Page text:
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What's Wrong in Using the Word Apology, SC Asks Prashant Bhushan, Reserves Order on Contempt Plea

Prashant Bhushan (Reuters File)

Prashant Bhushan (Reuters File)

Venugopal said that Prashant Bhushan has filed several PILs for the benefit of people and court should consider his public work.

The Supreme Court on Tuesday reserved the order in contempt case against activist-lawyer Prashant Bhushan. The court had also granted him 30 minutes to 'think over' his stand of not expressing regret over his tweets against the judiciary.

The top court granted another opportunity to Bhushan after Attorney General KK Venugopal sought forgiveness for the activist-lawyer. "He (Bhushan) should withdraw all statements and express regret," said the top law officer when the bench headed by Justice Arun Mishra sought his views on the 'defiant' statement of Bhushan.

He has refused to offer an apology to the Supreme Court for his two tweets against the judiciary, saying what he expressed represented his bona fide belief which he continued to hold.

Live Law quoted the AG as saying that "it is not necessary to punish him (Bhushan)". Venugopal further said that the lawyer has filed several PILs for the benefit of people and court should consider his public work.

"We have serious statements made by former judges about Supreme Court having failed democracy. I also have a complete list of former SC judges making comments about corruption in judiciary," he said, adding that he will read out two-three such statements.

"These statements are telling the court to reform the court. They seek the improvement of administration of justice. This a case where your lordships should forgive him (Bhushan) or perhaps warn him," he further said.

Justice Mishra noted that a lawyer "of a standing of Bhushan, going to press, making a tweet, carries some weight". He said it affects the public.

The judge said that it is "painful" to read all the statements of the Bhushan and his justifications. "This is not the way a senior lawyer like Prashant Bhushan over 30 years of experience should behave," Mishra noted.

The case deals with Bhushan's tweet against the judiciary. The lawyer had refused to say sorry on Monday and said that an insincere apology would amount to the contempt of my conscience and of an institution. He said this in his supplementary statement filed in the suo motu (on its own) contempt case against him by the top court.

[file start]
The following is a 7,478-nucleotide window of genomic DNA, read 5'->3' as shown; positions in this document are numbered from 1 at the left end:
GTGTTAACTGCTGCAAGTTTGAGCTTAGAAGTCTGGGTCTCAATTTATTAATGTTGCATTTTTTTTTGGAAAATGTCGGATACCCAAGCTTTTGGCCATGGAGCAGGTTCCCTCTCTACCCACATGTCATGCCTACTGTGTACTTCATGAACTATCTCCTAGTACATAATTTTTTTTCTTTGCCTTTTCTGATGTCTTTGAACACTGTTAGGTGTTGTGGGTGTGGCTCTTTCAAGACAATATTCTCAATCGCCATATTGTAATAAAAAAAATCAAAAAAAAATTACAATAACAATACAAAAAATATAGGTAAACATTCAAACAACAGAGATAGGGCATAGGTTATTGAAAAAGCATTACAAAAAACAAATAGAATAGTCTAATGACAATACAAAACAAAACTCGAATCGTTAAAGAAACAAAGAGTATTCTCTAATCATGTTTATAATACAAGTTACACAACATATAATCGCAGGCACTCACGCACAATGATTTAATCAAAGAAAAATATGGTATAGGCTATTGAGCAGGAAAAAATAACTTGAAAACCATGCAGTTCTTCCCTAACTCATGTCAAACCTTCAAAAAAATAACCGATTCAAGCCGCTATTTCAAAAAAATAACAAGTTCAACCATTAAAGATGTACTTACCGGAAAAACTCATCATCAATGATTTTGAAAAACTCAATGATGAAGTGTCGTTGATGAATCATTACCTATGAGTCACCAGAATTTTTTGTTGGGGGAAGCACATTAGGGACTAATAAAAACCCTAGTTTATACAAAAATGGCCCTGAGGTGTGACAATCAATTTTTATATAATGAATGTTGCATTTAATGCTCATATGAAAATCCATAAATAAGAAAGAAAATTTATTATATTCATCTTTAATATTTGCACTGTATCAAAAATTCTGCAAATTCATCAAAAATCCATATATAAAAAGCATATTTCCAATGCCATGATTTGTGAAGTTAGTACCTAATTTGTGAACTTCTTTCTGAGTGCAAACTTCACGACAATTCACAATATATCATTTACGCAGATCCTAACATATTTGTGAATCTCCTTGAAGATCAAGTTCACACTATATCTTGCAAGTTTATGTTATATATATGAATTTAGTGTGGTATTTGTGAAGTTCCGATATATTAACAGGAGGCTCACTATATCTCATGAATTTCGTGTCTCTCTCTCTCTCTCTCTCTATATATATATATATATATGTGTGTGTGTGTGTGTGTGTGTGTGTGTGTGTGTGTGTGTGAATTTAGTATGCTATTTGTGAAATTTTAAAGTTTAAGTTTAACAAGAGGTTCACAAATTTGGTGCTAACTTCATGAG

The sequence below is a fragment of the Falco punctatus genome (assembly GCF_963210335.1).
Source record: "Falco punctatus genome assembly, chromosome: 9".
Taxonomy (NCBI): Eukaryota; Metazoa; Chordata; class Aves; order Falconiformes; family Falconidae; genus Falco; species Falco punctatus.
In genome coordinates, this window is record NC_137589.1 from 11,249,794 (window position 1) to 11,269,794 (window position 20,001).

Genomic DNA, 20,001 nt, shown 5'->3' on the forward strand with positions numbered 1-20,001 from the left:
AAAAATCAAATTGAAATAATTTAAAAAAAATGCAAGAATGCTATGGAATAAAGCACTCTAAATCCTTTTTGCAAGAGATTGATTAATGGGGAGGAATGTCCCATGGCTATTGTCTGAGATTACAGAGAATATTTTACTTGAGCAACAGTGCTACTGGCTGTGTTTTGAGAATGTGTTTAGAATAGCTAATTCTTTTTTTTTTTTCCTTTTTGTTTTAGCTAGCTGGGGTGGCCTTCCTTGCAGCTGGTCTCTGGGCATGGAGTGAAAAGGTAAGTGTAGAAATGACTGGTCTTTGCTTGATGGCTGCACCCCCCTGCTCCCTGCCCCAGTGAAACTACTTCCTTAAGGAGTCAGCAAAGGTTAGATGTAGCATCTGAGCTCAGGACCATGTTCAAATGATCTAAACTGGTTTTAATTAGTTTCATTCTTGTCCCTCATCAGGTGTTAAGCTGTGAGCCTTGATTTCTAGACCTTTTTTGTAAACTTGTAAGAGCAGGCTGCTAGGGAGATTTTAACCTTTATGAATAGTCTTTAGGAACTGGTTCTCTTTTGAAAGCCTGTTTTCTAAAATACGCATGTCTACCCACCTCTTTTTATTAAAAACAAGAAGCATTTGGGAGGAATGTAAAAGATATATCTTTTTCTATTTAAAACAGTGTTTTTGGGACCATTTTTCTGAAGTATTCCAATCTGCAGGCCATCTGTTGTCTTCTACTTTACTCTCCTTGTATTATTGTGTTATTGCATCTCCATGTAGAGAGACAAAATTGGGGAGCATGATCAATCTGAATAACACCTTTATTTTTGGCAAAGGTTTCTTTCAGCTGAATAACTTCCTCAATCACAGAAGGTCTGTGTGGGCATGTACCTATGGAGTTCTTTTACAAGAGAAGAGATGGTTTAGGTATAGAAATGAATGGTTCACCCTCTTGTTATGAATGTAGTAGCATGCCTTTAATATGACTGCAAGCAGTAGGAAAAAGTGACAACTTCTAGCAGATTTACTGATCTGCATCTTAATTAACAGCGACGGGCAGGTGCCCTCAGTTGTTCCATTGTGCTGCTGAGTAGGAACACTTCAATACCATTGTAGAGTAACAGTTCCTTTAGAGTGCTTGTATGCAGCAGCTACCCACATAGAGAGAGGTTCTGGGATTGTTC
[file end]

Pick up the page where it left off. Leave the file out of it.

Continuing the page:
An apology for expression of his beliefs, conditional or unconditional, would be insincere, he said.

Bhushan said as an officer of court he believes as a duty to speak up when he believe there is a deviation from its sterling record.

“Therefore I expressed myself in good faith, not to malign the Supreme Court or any particular Chief Justice, but to offer constructive criticism so that the court can arrest any drift away from its long-standing role as a guardian of the Constitution and custodian of peoples' rights,” he said.

On August 20, the top court had granted time till August 24 to Bhushan to reconsider his “defiant statement” refusing to apologise and tender “unconditional apology” for contemptuous tweets against the judiciary and rejected his submission that quantum of punishment be decided by another bench.

The apex court, on August 14, had held Bhushan guilty of criminal contempt for his two derogatory tweets against the judiciary saying they cannot be said to be a fair criticism of the functioning of the judiciary made in the public interest.

He faces simple imprisonment of up to six months or with a fine of up to Rs 2,000 or with both as punishment.

first published:August 25, 2020, 11:46 IST